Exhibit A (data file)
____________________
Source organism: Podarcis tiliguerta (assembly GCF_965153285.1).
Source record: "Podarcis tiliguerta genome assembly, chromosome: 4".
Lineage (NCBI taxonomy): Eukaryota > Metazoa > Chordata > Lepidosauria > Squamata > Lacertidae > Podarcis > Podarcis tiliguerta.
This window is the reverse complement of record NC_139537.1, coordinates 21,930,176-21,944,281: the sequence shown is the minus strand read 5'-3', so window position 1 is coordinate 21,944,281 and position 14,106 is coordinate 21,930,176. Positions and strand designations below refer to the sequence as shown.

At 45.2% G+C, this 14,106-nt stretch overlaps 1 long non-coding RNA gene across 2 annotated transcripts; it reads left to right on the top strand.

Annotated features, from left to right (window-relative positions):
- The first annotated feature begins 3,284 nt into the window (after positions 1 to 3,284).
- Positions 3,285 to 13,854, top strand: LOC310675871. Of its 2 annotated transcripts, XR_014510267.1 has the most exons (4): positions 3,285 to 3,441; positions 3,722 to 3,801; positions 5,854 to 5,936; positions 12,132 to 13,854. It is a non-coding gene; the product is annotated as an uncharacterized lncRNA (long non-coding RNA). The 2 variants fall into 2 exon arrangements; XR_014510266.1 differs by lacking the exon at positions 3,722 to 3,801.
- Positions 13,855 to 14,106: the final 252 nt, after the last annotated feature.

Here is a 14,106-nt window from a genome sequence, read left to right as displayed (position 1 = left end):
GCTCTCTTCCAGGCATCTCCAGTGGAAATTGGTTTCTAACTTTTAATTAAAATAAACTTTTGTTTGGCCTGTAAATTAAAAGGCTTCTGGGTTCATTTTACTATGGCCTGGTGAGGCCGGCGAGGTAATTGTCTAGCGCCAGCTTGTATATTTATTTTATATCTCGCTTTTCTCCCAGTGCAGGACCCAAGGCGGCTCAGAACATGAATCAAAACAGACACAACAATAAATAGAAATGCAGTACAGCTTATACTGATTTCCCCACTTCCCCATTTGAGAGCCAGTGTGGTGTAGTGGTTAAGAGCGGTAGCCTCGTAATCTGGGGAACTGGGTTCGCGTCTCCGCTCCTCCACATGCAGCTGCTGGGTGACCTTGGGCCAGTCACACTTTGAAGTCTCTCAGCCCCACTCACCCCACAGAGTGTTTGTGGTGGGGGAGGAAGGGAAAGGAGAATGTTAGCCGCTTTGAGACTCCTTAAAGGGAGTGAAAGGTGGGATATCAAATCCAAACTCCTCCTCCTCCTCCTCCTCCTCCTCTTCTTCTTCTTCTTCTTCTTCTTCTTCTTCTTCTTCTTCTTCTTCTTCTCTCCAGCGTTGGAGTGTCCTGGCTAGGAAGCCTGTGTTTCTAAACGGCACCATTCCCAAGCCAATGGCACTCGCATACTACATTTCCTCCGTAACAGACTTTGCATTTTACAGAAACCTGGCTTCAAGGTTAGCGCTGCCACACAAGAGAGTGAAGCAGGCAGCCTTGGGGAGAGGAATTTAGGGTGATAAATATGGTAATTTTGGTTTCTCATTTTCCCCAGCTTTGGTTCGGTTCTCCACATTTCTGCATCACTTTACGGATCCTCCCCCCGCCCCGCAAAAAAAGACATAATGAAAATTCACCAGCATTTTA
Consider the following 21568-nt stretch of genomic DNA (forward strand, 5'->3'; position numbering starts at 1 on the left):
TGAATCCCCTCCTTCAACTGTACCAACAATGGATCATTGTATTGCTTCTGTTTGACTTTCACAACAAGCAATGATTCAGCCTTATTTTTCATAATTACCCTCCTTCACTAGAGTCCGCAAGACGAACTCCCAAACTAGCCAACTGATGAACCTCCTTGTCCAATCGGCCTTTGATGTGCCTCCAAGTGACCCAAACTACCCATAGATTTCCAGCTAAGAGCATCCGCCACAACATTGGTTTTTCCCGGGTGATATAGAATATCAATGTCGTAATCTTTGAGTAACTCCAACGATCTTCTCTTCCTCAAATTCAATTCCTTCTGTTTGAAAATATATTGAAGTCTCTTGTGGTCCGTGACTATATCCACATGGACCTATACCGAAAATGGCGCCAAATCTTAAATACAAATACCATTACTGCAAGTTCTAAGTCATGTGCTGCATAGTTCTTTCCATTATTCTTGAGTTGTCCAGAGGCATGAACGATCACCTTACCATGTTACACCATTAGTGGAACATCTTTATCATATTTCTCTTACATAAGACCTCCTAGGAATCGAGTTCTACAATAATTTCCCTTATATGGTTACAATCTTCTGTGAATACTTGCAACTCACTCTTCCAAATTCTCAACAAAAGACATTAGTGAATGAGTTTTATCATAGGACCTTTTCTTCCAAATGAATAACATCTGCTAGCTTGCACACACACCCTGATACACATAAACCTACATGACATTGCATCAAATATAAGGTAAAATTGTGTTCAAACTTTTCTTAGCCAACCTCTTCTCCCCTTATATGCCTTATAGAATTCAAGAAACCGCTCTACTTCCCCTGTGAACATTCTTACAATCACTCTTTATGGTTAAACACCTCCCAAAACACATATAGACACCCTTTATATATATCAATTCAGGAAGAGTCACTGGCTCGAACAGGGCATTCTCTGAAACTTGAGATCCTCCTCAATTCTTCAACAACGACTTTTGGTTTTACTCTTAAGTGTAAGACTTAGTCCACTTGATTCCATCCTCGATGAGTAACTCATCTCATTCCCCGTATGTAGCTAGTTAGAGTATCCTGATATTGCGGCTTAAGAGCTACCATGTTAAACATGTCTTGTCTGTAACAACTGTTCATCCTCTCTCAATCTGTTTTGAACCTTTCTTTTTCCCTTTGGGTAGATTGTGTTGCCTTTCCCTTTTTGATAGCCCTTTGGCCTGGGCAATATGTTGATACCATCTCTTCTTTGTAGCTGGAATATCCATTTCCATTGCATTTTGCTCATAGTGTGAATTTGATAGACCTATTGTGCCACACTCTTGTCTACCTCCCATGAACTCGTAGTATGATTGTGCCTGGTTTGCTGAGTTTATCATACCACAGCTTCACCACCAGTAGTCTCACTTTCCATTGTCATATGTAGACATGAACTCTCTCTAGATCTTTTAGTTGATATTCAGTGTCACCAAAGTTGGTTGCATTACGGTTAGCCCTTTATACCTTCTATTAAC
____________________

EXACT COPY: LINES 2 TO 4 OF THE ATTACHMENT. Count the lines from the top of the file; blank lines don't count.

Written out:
Source record: "Podarcis tiliguerta genome assembly, chromosome: 4".
Lineage (NCBI taxonomy): Eukaryota > Metazoa > Chordata > Lepidosauria > Squamata > Lacertidae > Podarcis > Podarcis tiliguerta.
This window is the reverse complement of record NC_139537.1, coordinates 21,930,176-21,944,281: the sequence shown is the minus strand read 5'-3', so window position 1 is coordinate 21,944,281 and position 14,106 is coordinate 21,930,176. Positions and strand designations below refer to the sequence as shown.